I've been a fully professional musician since 1988. My life in music has taken me around the world, playing keyboards with many wonderful artists, including Annie Lennox, Take That, Gary Barlow and, most recently, Jeff Lynne's ELO.
For the longer version of my musical journey, please read on.
My musical journey:
I started to play piano 'by ear' at the age of 5, picking out tunes I heard on the radio with one finger. After (I realize now) rather bashing out these tunes for maybe a year, I discovered the marvelous (and still fascinating to me) world of chords. I found that some chords sounded 'right' when played with the tunes I was playing and others decidedly 'wrong'. Back then, this seemed like magic (it IS magic) and I was hooked.
Over the next few years I was always at the piano and I gradually learnt to recognise more and more 'sounds' (chord progressions etc.). By the time I was maybe 8 or 9, I could play the melody plus chords of most songs I heard on the radio. I still remember the exact steps I naturally took during this learning process and can recognise now that my musical evolution had a beautiful inner logic to it. I have since 'mapped' the route I took and I now use it in my teaching to help students play by ear.
For all my ability to play by ear, I had no technical skills. I was using all the wrong fingers and constantly tripping over myself while playing. That all changed when I started piano lessons with a world class piano teacher, Madame McConnell. This inspiring lady must have been getting on for 90 when I first walked through her door but she still exuded much youthful exuberance and had a laser-sharp mind. She'd been a professor of music at the Royal Academy and just happened to live around the corner.
She quickly got to work on my technique and also taught me how to read music. I recognise, looking back, the very great expertise she brought to those weekly lessons. I was lucky indeed to have such a teacher.
I went through all the grades with her, won a classical piano competition and learnt much. Eventually, old age caught up with her and she had to stop teaching. Luckily another great piano teacher was waiting in the wings, one Betty McConnell, niece of Madame McConnell.
Miss McConnell, as she was known to me then, was head of music at Chigwell School and a very fine pianist and teacher indeed. I was by then playing some advanced classical pieces, and my new teacher was able to present and break down the various hurdles of such pieces in a way that made them achievable challenges rather than impossible mountains to climb. Just about anything can be taught (or learnt) if it's approached in small, manageable 'chunks', I realised then.
After a couple of years, Miss McConnell moved to another part of the country, so at the age of 16 I was without a piano teacher. But by then I had learnt how to learn. And I continued learning.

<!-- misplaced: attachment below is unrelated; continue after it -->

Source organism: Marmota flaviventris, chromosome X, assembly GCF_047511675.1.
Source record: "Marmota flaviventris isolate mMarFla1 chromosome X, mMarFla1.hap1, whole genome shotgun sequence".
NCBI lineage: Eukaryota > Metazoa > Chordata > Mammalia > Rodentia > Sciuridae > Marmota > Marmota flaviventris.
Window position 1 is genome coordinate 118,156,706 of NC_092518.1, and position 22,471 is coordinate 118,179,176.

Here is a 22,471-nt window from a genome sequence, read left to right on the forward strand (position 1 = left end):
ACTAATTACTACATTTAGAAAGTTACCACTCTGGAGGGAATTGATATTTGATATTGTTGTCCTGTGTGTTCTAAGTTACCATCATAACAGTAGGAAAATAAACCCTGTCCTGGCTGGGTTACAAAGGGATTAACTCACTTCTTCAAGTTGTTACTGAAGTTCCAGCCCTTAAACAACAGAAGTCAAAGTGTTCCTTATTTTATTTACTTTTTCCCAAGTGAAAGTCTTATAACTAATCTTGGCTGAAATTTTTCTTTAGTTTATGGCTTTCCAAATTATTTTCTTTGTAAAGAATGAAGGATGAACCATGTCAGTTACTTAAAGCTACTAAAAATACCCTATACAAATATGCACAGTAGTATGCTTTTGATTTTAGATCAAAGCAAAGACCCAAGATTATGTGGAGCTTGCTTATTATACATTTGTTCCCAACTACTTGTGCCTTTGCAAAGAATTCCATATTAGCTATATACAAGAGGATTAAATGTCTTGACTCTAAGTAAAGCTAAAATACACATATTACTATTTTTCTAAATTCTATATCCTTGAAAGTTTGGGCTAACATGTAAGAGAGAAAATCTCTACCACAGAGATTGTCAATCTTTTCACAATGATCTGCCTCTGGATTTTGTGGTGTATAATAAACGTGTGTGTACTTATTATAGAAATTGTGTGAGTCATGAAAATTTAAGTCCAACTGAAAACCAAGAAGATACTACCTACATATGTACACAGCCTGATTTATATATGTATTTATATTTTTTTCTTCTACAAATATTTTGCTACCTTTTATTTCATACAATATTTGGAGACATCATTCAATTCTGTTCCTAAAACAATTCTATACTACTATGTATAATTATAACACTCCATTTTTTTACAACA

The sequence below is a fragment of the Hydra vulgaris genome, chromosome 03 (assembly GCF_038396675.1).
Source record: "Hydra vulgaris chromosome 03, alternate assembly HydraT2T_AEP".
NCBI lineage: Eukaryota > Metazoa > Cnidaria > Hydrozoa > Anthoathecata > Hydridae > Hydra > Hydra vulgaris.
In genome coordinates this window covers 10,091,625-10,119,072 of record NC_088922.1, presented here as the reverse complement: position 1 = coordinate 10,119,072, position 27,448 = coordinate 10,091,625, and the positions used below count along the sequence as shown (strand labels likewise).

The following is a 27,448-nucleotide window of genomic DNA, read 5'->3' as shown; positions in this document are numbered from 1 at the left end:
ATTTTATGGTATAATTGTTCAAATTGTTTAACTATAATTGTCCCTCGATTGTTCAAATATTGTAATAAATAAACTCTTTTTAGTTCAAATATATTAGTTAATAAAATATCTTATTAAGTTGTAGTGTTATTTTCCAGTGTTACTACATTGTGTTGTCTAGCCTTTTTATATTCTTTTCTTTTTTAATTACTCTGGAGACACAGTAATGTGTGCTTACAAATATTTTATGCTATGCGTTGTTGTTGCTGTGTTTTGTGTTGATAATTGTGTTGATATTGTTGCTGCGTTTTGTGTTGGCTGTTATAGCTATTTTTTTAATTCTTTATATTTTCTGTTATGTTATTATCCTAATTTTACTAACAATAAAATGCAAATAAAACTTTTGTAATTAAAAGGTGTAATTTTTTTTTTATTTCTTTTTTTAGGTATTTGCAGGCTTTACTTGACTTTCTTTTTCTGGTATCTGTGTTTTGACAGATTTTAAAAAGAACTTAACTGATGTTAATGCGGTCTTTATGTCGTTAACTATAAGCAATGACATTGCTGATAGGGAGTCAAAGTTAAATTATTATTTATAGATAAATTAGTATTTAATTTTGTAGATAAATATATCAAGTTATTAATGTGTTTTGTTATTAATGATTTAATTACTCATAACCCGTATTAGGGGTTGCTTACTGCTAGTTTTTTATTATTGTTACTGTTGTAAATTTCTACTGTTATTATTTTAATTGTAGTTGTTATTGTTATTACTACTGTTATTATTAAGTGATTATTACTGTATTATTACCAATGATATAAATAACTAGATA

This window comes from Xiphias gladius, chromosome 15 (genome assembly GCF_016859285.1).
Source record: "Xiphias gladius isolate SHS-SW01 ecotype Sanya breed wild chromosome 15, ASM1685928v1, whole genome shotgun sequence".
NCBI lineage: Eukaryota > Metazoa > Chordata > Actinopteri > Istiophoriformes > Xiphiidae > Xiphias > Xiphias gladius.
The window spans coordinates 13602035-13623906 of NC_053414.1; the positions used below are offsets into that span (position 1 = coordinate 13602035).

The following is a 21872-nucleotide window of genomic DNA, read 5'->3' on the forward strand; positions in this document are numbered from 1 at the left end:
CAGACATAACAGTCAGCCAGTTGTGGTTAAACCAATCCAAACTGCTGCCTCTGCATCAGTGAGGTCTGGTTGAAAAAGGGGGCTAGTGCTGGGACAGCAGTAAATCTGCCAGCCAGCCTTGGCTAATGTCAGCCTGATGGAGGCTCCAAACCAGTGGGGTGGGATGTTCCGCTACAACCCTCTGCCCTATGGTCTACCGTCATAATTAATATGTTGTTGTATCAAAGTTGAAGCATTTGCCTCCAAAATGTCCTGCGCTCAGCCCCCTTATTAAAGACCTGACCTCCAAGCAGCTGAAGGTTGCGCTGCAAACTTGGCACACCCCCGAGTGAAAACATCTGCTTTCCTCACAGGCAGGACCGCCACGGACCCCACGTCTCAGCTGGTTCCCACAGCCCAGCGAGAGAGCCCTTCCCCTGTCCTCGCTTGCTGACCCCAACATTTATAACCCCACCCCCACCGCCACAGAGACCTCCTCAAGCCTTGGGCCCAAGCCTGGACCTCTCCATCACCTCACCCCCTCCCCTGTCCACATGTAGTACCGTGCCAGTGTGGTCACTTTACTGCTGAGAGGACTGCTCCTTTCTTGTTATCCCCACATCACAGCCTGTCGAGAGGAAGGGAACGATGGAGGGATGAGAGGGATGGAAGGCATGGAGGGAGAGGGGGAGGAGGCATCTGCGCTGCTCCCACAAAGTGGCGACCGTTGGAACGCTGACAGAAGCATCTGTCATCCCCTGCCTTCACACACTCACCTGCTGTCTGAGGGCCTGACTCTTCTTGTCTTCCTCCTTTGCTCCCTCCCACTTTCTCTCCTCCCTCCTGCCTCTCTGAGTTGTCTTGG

From pianist to keyboard player
While my classical piano studies had been progressing, I'd been living a double life! At the age of 13 I'd had a kind of epiphany. Suddenly, in a moment I cannot forget, I KNEW without any doubt that music was to be my life. And for me, at the time, that meant being a keyboard player in a band. So I badgered my poor father endlessly until he eventually (quite amazingly) bought me an electric piano and an ARP synthesizer.
I could play piano reasonably well but, really, knew nothing about playing keyboards with a band (which is a very different skill set, actually). Still, I went ahead and somewhat naively advertised in the 'musicians available' section of the music paper 'Melody Maker'. That set in motion events that resulted, a year later, in my starting to play keyboards live with local bands.
As my abilities developed I got to play with some rather fine musicians and bands, in many different genres of music. All the time I was learning more songs, more styles, more chords, more ways of playing; learning anything I could from records, from my peers... Music was my life.
In 1985 I got a job selling hi-tech musical equipment (ie. synthesizers, recording gear) in a music shop. My time there was an important part of my musical education as I was then in the perfect position to learn everything I could about music technology. But after three years in the shop I knew it was time to leave and become a fully fledged professional musician.
After leaving the shop, I played for a while with various cover bands. A little later, I began to teach piano privately. My own teachers had provided me excellent examples to follow, but with experience I found my own 'voice' as a teacher. Later still, I realized it was possible to teach how to play by ear. This is now an important element of my teaching.
To jump forward a few years... In 1995, I unexpectedly landed the job of playing keyboards with Take That on their Nobody Else tour. I have to admit I found the whole thing absolutely terrifying. For one thing, it was my first time playing to those huge audiences. But what an incredible experience it was.
I went on to tour with a great many name artists, enjoying many magical musical times, while getting to travel the world to boot. Highlights for me have been tours with Des'ree, Annie Lennox, Take That, Gary Barlow and, most recently, Jeff Lynne's ELO.
In 2018 I decided to 'hang up my touring boots'. This has allowed me to focus on composing my own music and... teaching piano.
“Music was my first love, and it will be my last.” ― John Miles